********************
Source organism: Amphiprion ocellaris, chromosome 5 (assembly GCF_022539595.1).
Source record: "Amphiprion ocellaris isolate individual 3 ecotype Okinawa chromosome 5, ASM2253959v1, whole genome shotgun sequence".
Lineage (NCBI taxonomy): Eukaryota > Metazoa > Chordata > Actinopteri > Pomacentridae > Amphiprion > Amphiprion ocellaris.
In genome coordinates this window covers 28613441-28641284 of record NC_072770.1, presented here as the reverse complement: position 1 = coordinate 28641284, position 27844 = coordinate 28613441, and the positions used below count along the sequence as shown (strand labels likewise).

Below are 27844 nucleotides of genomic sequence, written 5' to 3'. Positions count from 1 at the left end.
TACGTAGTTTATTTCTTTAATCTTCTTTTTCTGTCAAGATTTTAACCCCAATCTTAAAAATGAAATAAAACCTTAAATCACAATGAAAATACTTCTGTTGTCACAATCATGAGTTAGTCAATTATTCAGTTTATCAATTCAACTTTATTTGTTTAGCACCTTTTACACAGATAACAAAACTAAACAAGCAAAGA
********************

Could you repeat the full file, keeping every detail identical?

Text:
Source organism: Amphiprion ocellaris, chromosome 5 (assembly GCF_022539595.1).
Source record: "Amphiprion ocellaris isolate individual 3 ecotype Okinawa chromosome 5, ASM2253959v1, whole genome shotgun sequence".
Lineage (NCBI taxonomy): Eukaryota > Metazoa > Chordata > Actinopteri > Pomacentridae > Amphiprion > Amphiprion ocellaris.
In genome coordinates this window covers 28613441-28641284 of record NC_072770.1, presented here as the reverse complement: position 1 = coordinate 28641284, position 27844 = coordinate 28613441, and the positions used below count along the sequence as shown (strand labels likewise).

Below are 27844 nucleotides of genomic sequence, written 5' to 3'. Positions count from 1 at the left end.
TACGTAGTTTATTTCTTTAATCTTCTTTTTCTGTCAAGATTTTAACCCCAATCTTAAAAATGAAATAAAACCTTAAATCACAATGAAAATACTTCTGTTGTCACAATCATGAGTTAGTCAATTATTCAGTTTATCAATTCAACTTTATTTGTTTAGCACCTTTTACACAGATAACAAAACTAAACAAGCAAAGA